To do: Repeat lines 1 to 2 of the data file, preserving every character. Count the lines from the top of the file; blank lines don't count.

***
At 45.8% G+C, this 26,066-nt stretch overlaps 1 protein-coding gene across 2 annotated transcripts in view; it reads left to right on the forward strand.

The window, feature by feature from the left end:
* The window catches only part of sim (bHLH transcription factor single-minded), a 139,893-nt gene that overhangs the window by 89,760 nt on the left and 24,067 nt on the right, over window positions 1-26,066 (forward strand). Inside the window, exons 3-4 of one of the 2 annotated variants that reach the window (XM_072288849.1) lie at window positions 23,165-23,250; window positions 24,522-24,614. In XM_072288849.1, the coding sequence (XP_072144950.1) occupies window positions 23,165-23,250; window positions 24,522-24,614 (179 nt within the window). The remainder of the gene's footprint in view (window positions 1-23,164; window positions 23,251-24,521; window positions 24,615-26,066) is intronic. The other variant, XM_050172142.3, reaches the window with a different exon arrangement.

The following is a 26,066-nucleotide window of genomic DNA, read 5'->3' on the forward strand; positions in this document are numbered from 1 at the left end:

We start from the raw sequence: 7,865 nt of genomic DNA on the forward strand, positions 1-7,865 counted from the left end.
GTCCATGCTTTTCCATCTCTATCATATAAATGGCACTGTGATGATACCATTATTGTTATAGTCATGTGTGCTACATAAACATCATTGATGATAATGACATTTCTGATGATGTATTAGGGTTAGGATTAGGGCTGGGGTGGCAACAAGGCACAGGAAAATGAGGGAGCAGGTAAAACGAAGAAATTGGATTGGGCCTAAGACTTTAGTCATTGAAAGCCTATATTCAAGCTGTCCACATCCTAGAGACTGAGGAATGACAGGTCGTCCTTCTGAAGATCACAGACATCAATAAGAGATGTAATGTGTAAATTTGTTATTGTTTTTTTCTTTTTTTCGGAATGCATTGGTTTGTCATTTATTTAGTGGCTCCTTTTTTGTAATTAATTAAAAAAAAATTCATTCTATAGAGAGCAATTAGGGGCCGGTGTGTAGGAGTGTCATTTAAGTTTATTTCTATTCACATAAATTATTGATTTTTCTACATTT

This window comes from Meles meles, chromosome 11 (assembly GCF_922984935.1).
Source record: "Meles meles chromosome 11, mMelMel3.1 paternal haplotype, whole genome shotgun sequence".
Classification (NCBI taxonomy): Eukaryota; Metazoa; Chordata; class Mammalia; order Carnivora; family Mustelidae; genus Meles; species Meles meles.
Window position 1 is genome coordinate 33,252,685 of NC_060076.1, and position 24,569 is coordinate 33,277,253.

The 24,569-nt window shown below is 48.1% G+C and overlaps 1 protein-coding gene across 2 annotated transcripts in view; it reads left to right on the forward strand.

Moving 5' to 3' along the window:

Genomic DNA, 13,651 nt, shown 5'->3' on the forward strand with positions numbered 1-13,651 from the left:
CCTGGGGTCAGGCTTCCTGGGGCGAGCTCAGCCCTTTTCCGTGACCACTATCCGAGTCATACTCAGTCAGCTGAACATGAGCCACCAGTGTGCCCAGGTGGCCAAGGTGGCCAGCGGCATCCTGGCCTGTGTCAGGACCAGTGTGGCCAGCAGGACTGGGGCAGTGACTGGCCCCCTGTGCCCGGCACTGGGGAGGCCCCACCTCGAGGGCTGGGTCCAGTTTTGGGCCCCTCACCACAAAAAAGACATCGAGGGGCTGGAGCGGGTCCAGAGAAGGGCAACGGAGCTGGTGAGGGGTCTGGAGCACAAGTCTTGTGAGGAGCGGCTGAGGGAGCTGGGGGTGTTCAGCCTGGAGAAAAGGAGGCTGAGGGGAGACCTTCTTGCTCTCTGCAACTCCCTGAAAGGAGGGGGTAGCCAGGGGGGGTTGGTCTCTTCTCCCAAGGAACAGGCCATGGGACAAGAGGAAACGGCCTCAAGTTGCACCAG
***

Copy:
At 45.8% G+C, this 26,066-nt stretch overlaps 1 protein-coding gene across 2 annotated transcripts in view; it reads left to right on the forward strand.

The window, feature by feature from the left end: